The Department of Veterans Affairs is rolling out new veteran suicide protocol in March to address its previous failures to make a dent in preventing suicide.
The agency estimates the new plan will end up serving 32,000 veterans out of the more than 250,000 that leave the military annually. But senior officials estimate the cost will be $100 million with no new money being allocated.
The increase is expected to further burden the same system that keeps failing veterans year after year.
How is that for commitment to fighting veteran suicides?
A Decade Of Failed Veteran Suicide Initiatives
For over a decade, the agency has actively spent uncountable millions on preventing suicide without any success. The number of veteran suicides daily still hovers around 20 per day, and 70 percent of those were not enrolled in VA care.
Its newest initiative, which is the result of a White House mandate, will be to automatically add new veterans to the rolls at the local VA medical center for mental health care. While some obviously believe the idea has merit, others are concerned the move will result in overburdening the system.
The new executive order requires VA to auto-enroll new veteran in mental health care within 60 days. Carolyn Allard, head of a San Diego VA sex trauma program, worry there is not enough time to complete enrollments.
“Ah, I don’t see it happening very quickly,” she said. “The VA is a big, huge bureaucracy. Like any other bureaucracy, things do not move fast.”
AMVETS is also very concerned.
“When you’re talking about a few million people getting out over the next five years, and offering them service, you had better be able to take care of those who are in the system and need the services,” said Sherman Gillums Jr., a retired Marine who helped veterans file for benefits in San Diego before becoming the chief strategy officer for AMVETS.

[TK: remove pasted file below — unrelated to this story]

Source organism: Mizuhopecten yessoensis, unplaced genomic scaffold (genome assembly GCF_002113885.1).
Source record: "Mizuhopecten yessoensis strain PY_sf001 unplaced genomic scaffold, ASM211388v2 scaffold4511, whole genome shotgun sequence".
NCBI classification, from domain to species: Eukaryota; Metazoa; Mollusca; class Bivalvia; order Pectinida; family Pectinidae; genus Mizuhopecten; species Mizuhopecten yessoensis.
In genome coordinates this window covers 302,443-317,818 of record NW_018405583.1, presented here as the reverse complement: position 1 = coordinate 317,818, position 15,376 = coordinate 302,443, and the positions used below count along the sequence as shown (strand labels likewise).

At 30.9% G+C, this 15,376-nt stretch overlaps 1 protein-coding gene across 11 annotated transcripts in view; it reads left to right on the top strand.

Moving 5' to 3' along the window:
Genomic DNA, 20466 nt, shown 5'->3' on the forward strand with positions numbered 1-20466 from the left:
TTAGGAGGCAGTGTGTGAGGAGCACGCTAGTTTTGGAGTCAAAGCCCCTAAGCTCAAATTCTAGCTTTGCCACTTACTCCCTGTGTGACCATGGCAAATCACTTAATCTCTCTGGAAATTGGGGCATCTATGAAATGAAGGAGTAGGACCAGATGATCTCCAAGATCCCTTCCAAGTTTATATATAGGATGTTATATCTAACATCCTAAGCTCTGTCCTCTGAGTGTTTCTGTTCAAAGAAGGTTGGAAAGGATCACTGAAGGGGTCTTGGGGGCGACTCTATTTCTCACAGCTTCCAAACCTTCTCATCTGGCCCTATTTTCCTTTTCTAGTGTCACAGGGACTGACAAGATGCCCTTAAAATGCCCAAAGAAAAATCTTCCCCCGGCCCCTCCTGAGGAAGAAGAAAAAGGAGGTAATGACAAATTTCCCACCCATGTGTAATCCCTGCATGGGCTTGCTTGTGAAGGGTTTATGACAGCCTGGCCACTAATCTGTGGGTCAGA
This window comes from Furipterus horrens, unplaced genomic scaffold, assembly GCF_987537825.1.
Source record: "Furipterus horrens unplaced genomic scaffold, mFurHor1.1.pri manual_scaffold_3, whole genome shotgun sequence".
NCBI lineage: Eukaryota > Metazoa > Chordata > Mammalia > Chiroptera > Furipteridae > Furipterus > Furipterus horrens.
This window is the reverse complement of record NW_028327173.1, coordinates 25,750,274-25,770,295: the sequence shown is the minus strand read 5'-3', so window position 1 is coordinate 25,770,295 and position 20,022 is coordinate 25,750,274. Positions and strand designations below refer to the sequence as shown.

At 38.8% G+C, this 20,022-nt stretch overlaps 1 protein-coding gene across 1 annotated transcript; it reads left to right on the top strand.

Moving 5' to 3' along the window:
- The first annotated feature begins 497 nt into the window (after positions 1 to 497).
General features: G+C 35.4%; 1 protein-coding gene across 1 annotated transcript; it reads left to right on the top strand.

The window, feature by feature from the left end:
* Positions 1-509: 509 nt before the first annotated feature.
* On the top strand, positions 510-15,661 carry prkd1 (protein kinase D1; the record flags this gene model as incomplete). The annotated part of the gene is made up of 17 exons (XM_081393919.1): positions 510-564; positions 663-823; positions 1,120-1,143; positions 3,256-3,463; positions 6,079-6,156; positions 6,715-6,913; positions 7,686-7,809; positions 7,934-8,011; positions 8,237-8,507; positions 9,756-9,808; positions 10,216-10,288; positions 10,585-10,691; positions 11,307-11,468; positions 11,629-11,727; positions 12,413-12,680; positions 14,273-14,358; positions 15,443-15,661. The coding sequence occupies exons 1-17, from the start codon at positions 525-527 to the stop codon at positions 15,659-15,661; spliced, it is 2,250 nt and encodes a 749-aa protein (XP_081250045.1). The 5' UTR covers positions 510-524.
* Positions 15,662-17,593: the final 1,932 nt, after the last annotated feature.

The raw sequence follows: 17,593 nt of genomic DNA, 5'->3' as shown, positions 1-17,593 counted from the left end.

Suicide Prevention Designed For Failure
What do you think about the new plan?
I have privacy concerns with veterans being auto-enrolled into any health care system they do not affirmatively opt for much less need. Not all veterans need mental health care, and this newest attempt to shoehorn us all into these systems is concerning.
It is possible the new auto-enrollment system could be used to boost the sampling data for the agency’s newest suicide prediction software I wrote about April 2017 called Recovery Engagement and Coordination for Health – Veterans Enhanced Treatment (REACH VET).
REACH VET Press Release Excerpt
According to a press release at the time:
Using a new predictive model, REACH VET analyzes existing data from Veterans’ health records to identify those at a statistically elevated risk for suicide, hospitalization, illness or other adverse outcomes. This allows VA to provide pre-emptive care and support for Veterans, in some cases before a Veteran even has suicidal thoughts.
“One Veteran suicide is one too many,” said Secretary of Veterans Affairs David J. Shulkin. “This cutting-edge program is saving lives by identifying at-risk Veterans and connecting them with the specialized care and support they need.”
Once a Veteran is identified, his or her VA mental health or primary care provider reaches out to check on the Veteran’s well-being, review their condition(s) and treatment plans to determine if enhanced care is needed. The program began as a pilot in October and is now fully implemented across VA.
“REACH VET is a game changer in our effort to reduce Veteran suicide,” said Dr. Caitlin Thompson, National Director of VA’s Office for Suicide Prevention. “Early intervention can lead to better recovery outcomes, lessen the likelihood of challenges becoming crises and reduce the stress that Veterans and their loved ones face.”
The company implementing and developing that software certainly stands to benefit from ramping up the numbers of veterans it can analyze.
That aside, it seems like more lipstick on a pig designed to burden a system that cannot manage its existing enrollments.
And, since everyone seems to know this will cause more problems, it also seems likely the plan is designed to fail.
REACH VET Presentation
Now back to the predictive software, I’d be curious to reach what any of you conclude from reading it or our own researching online about the implications of auto-enrollment, increased sample sizes, or anything else related.